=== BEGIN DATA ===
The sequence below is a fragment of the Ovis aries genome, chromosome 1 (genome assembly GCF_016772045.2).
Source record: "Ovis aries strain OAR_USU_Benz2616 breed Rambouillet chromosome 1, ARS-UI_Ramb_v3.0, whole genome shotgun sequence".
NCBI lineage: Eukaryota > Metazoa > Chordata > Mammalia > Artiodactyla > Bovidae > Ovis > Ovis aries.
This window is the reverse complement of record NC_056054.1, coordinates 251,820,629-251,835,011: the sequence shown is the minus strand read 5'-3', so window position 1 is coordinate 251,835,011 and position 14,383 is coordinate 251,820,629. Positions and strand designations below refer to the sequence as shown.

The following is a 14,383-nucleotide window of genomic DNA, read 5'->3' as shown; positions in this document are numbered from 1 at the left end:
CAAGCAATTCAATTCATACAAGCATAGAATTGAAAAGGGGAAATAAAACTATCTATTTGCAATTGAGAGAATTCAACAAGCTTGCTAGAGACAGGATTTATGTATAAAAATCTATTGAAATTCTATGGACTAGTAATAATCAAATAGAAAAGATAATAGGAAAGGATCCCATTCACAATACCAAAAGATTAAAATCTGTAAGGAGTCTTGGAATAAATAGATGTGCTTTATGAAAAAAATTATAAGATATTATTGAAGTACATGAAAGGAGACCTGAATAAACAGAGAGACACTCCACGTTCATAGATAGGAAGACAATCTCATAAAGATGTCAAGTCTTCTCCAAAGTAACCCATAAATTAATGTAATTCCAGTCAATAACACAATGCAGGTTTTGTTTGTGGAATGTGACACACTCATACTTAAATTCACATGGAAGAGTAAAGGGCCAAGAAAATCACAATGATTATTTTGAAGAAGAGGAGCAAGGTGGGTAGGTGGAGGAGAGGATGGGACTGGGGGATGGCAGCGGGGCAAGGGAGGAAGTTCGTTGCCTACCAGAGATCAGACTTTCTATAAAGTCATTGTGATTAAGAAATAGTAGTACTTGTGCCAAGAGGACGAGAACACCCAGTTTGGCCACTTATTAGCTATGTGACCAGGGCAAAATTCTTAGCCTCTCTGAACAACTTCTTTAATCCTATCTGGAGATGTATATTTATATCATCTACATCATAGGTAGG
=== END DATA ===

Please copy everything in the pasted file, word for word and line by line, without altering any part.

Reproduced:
The sequence below is a fragment of the Ovis aries genome, chromosome 1 (genome assembly GCF_016772045.2).
Source record: "Ovis aries strain OAR_USU_Benz2616 breed Rambouillet chromosome 1, ARS-UI_Ramb_v3.0, whole genome shotgun sequence".
NCBI lineage: Eukaryota > Metazoa > Chordata > Mammalia > Artiodactyla > Bovidae > Ovis > Ovis aries.
This window is the reverse complement of record NC_056054.1, coordinates 251,820,629-251,835,011: the sequence shown is the minus strand read 5'-3', so window position 1 is coordinate 251,835,011 and position 14,383 is coordinate 251,820,629. Positions and strand designations below refer to the sequence as shown.

The following is a 14,383-nucleotide window of genomic DNA, read 5'->3' as shown; positions in this document are numbered from 1 at the left end:
CAAGCAATTCAATTCATACAAGCATAGAATTGAAAAGGGGAAATAAAACTATCTATTTGCAATTGAGAGAATTCAACAAGCTTGCTAGAGACAGGATTTATGTATAAAAATCTATTGAAATTCTATGGACTAGTAATAATCAAATAGAAAAGATAATAGGAAAGGATCCCATTCACAATACCAAAAGATTAAAATCTGTAAGGAGTCTTGGAATAAATAGATGTGCTTTATGAAAAAAATTATAAGATATTATTGAAGTACATGAAAGGAGACCTGAATAAACAGAGAGACACTCCACGTTCATAGATAGGAAGACAATCTCATAAAGATGTCAAGTCTTCTCCAAAGTAACCCATAAATTAATGTAATTCCAGTCAATAACACAATGCAGGTTTTGTTTGTGGAATGTGACACACTCATACTTAAATTCACATGGAAGAGTAAAGGGCCAAGAAAATCACAATGATTATTTTGAAGAAGAGGAGCAAGGTGGGTAGGTGGAGGAGAGGATGGGACTGGGGGATGGCAGCGGGGCAAGGGAGGAAGTTCGTTGCCTACCAGAGATCAGACTTTCTATAAAGTCATTGTGATTAAGAAATAGTAGTACTTGTGCCAAGAGGACGAGAACACCCAGTTTGGCCACTTATTAGCTATGTGACCAGGGCAAAATTCTTAGCCTCTCTGAACAACTTCTTTAATCCTATCTGGAGATGTATATTTATATCATCTACATCATAGGTAGG